Minneapolis has big hopes for renewable energy in the city, with a goal of 1MW installed renewable capacity by 2014. A large step toward this goal was completed in 2011 with six individual solar projects installed along the Energy Innovation Corridor. The projects were made possible thanks to Energy Efficiency Conservation Block Grant (EECBG) funding from the U.S. Department of Energy as part of the American Recovery and Reinvestment Act, as well as utility rebates from Xcel Energy. Combined, these projects result in a total of 229 kilowatts of electric solar potential and 240 square feet of solar hot water.
The Energy Innovation Corridor is a showcase of energy efficiency, renewable energy, transportation and smart technology along the new Central Corridor light rail line through Minneapolis and St. Paul. This is a highly visible, public area which makes it ideal for projects like this to showcase Minnesota’s energy potential. “When you’re choosing a public energy project,” said Energy Manager for the City of Minneapolis, Brian Millberg, “you have to clearly identify your objectives. If your objective is to reduce your carbon footprint, especially from electricity, and to showcase technology or create jobs, then solar is a great option.”
The project was funded almost entirely with EECBG money allocated through the State of Minnesota. Three million dollars appropriated by the legislature was split by Minneapolis and Saint Paul for the Energy Innovation Corridor. In order to choose the site locations for the installations, the city logged every public building within a half mile of the light rail line. To be considered for an installation, the buildings had to be publicly owned (city, state, or county owned buildings, including park and rec, etc.). This process yielded fourteen candidates, not all of which would be the most suitable for a solar installation. The options were further narrowed by Innovative Power Systems, the company hired to conduct solar assessments and create proposals for each building. Innovative Power Systems analyzed each potential building to determine which sites would be most effective, considering factors such as structural roof support, age of the roof, and the willingness of the public entity that owned the building to carry out the project. Of the original fourteen, six were selected for solar projects.
Five buildings owned by the city of Minneapolis (including several fire stations and the Hoff parking Garage) and one University of Minnesota building were chosen for the projects. In total, these installations will save $909,000 in energy costs over their lifetimes of 30 years and 4,830 metric tons of carbon dioxide pollution over the same period, the equivalent of taking 30 cars off the road every year.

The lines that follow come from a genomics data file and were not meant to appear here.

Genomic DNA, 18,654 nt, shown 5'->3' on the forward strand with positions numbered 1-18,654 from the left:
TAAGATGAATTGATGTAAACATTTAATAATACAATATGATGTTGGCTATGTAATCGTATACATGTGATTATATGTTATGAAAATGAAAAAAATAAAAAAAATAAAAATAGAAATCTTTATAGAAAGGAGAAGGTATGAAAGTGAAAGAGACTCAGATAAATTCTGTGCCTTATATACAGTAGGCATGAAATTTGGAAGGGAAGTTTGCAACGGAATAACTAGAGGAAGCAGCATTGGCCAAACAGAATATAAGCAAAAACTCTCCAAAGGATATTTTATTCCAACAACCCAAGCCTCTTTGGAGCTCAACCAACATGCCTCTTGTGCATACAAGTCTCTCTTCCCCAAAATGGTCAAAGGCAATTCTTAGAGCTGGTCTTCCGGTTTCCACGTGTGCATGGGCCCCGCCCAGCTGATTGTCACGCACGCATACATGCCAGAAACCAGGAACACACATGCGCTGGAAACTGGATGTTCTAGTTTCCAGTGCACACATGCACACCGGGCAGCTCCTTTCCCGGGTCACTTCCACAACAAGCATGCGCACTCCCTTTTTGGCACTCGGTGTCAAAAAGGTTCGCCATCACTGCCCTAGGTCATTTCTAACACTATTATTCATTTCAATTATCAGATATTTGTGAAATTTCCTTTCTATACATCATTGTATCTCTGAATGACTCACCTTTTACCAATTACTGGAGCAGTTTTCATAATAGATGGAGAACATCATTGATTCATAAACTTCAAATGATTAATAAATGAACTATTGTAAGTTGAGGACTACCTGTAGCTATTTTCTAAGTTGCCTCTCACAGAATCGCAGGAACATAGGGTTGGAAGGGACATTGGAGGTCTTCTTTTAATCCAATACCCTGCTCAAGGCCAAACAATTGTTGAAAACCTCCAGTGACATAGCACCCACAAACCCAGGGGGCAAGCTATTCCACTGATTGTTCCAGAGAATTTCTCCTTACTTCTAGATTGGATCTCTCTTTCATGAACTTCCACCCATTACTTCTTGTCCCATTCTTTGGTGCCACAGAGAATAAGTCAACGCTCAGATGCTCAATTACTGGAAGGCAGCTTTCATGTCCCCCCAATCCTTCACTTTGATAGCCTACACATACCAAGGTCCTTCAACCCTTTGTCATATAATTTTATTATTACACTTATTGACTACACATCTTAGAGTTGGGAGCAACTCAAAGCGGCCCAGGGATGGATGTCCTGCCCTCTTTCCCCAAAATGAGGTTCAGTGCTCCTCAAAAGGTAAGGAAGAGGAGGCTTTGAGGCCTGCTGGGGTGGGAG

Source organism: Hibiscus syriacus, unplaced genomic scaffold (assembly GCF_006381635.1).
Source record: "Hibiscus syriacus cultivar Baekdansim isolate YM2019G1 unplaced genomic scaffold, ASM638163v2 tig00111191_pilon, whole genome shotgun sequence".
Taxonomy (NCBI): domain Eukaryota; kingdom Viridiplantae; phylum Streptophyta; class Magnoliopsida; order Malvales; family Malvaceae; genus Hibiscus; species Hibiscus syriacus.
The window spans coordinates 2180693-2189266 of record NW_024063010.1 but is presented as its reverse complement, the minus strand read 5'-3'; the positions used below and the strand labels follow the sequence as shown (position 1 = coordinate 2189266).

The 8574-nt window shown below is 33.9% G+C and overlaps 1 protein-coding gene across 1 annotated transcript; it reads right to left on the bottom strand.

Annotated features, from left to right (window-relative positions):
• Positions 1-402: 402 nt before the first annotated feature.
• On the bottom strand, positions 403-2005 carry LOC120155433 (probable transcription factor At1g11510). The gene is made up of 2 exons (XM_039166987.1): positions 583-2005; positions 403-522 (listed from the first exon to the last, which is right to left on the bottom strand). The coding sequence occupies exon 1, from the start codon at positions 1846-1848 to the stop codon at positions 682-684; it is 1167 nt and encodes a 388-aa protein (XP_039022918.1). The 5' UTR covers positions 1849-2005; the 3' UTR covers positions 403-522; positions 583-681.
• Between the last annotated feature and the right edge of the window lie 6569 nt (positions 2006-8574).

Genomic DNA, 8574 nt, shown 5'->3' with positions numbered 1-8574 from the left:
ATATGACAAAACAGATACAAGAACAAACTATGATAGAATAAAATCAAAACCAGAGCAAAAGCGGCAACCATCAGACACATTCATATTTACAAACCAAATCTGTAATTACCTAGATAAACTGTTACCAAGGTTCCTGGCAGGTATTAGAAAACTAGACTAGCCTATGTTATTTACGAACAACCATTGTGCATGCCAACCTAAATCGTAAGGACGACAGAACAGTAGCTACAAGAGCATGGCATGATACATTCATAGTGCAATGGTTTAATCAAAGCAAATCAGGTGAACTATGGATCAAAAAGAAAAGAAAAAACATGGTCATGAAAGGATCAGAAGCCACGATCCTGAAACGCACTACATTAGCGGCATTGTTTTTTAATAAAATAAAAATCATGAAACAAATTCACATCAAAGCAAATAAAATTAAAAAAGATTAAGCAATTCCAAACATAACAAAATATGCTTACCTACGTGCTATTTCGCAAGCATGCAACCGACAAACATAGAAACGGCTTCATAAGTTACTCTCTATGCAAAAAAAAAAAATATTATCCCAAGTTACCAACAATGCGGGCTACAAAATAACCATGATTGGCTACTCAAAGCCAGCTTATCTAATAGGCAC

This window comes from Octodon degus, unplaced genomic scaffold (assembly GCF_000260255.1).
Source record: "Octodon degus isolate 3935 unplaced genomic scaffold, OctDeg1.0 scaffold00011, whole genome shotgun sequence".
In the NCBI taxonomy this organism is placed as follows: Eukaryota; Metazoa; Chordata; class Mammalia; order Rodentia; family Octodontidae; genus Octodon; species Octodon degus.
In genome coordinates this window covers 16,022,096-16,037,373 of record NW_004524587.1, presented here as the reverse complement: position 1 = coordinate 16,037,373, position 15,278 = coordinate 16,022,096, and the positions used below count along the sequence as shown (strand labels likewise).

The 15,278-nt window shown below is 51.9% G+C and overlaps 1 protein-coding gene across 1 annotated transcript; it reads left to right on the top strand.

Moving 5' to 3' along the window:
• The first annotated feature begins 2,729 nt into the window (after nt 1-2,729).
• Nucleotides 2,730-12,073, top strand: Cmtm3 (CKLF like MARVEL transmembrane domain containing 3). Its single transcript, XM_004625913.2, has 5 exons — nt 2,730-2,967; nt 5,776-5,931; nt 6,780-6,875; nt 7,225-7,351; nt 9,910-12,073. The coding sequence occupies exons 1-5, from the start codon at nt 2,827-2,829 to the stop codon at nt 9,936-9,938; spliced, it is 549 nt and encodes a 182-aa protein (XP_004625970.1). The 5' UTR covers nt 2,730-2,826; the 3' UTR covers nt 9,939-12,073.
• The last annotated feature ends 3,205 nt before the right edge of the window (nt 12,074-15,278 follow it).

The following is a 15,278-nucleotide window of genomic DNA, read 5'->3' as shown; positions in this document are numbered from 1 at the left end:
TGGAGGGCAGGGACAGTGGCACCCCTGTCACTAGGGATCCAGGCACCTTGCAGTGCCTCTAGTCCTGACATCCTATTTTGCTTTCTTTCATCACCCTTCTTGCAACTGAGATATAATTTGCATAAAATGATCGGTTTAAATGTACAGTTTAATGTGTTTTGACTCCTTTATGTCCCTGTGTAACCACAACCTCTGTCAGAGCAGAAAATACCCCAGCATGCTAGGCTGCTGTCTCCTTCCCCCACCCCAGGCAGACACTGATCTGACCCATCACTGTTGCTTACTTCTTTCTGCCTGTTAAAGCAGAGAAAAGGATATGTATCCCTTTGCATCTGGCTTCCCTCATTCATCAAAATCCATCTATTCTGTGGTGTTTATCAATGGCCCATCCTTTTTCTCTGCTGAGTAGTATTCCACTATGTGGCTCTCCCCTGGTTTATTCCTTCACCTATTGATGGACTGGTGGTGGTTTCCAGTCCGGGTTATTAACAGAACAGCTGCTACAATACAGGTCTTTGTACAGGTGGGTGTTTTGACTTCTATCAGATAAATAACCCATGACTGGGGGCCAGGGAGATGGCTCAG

Three of the installations—including two solar hot water arrays and a solar electric array on top of Fire Station No. 19—utilize panels manufactured right here in the state of Minnesota. These installations qualified for Xcel Energy’s Minnesota-Made Bonus PV Solar Rebate Program. This program provides additional funding through Xcel’s Solar*Rewards to encourage the development and use of solar PV panels manufactured in the state. The total combined rebates for the panels came to about $216,000. The entire project cost slightly more than the appropriated $1.35 million and these utility rebates served to cover the difference with any surplus funding being returned to the state. As a requirement for EECBG funding, all of the panels installed by Minneapolis were made in the U.S., and all of the installing contractors are based in Minnesota or Wisconsin.
Minneapolis’ renewable energy efforts will continue as it works toward its goal of 1MW installed renewable capacity. By the end of 2012, the city already had 810-820kW installed.
- City of Minneapolis, Hennepin County
- $1.35 million EECBG grant; Xcel Energy rebates
- Solar energy; solar photovoltaic; solar hot water
- $909,000 in energy costs over 30 years and 4,830 metric tons of CO2
This effort tells the stories of Minnesota municipalities, counties, and schools and the tangible results of their energy-saving efforts to inspire others to take their own actions. See all stories in this series >>
Local Government Energy Action is brought to you by the Clean Energy Resource Teams (CERTs) in partnership with the Minnesota Department of Commerce, Division of Energy Resources.